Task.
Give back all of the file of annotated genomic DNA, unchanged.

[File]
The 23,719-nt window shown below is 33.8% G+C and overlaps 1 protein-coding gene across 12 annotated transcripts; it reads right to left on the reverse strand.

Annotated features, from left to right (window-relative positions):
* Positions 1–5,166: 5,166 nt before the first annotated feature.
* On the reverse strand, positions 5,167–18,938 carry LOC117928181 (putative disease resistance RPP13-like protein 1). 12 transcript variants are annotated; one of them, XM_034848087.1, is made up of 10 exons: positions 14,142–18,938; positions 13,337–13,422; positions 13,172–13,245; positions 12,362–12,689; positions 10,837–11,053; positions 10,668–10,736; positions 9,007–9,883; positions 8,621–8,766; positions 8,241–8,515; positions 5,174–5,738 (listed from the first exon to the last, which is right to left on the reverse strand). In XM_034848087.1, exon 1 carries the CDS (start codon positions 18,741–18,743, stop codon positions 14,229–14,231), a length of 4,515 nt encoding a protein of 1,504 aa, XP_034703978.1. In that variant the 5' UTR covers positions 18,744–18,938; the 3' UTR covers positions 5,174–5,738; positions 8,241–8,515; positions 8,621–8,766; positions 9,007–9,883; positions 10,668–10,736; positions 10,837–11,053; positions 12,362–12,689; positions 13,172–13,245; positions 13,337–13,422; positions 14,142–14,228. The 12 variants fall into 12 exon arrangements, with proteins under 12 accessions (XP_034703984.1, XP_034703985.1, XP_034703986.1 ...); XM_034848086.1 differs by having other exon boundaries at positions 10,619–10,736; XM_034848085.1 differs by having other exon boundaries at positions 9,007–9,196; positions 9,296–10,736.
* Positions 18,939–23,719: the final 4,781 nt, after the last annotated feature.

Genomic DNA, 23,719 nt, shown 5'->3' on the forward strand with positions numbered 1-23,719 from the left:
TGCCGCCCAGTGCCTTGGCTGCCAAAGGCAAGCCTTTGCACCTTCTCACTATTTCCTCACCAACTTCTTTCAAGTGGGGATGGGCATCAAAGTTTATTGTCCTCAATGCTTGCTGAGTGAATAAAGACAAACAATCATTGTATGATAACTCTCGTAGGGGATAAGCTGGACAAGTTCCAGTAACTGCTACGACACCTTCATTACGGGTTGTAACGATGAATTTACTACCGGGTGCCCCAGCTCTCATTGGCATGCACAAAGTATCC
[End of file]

The 23,719-nt window shown below is 33.8% G+C and overlaps 1 protein-coding gene across 12 annotated transcripts; it reads right to left on the reverse strand.

Annotated features, from left to right (window-relative positions):
* Positions 1–5,166: 5,166 nt before the first annotated feature.
* On the reverse strand, positions 5,167–18,938 carry LOC117928181 (putative disease resistance RPP13-like protein 1). 12 transcript variants are annotated; one of them, XM_034848087.1, is made up of 10 exons: positions 14,142–18,938; positions 13,337–13,422; positions 13,172–13,245; positions 12,362–12,689; positions 10,837–11,053; positions 10,668–10,736; positions 9,007–9,883; positions 8,621–8,766; positions 8,241–8,515; positions 5,174–5,738 (listed from the first exon to the last, which is right to left on the reverse strand). In XM_034848087.1, exon 1 carries the CDS (start codon positions 18,741–18,743, stop codon positions 14,229–14,231), a length of 4,515 nt encoding a protein of 1,504 aa, XP_034703978.1. In that variant the 5' UTR covers positions 18,744–18,938; the 3' UTR covers positions 5,174–5,738; positions 8,241–8,515; positions 8,621–8,766; positions 9,007–9,883; positions 10,668–10,736; positions 10,837–11,053; positions 12,362–12,689; positions 13,172–13,245; positions 13,337–13,422; positions 14,142–14,228. The 12 variants fall into 12 exon arrangements, with proteins under 12 accessions (XP_034703984.1, XP_034703985.1, XP_034703986.1 ...); XM_034848086.1 differs by having other exon boundaries at positions 10,619–10,736; XM_034848085.1 differs by having other exon boundaries at positions 9,007–9,196; positions 9,296–10,736.
* Positions 18,939–23,719: the final 4,781 nt, after the last annotated feature.

Genomic DNA, 23,719 nt, shown 5'->3' on the forward strand with positions numbered 1-23,719 from the left:
TGCCGCCCAGTGCCTTGGCTGCCAAAGGCAAGCCTTTGCACCTTCTCACTATTTCCTCACCAACTTCTTTCAAGTGGGGATGGGCATCAAAGTTTATTGTCCTCAATGCTTGCTGAGTGAATAAAGACAAACAATCATTGTATGATAACTCTCGTAGGGGATAAGCTGGACAAGTTCCAGTAACTGCTACGACACCTTCATTACGGGTTGTAACGATGAATTTACTACCGGGTGCCCCAGCTCTCATTGGCATGCACAAAGTATCC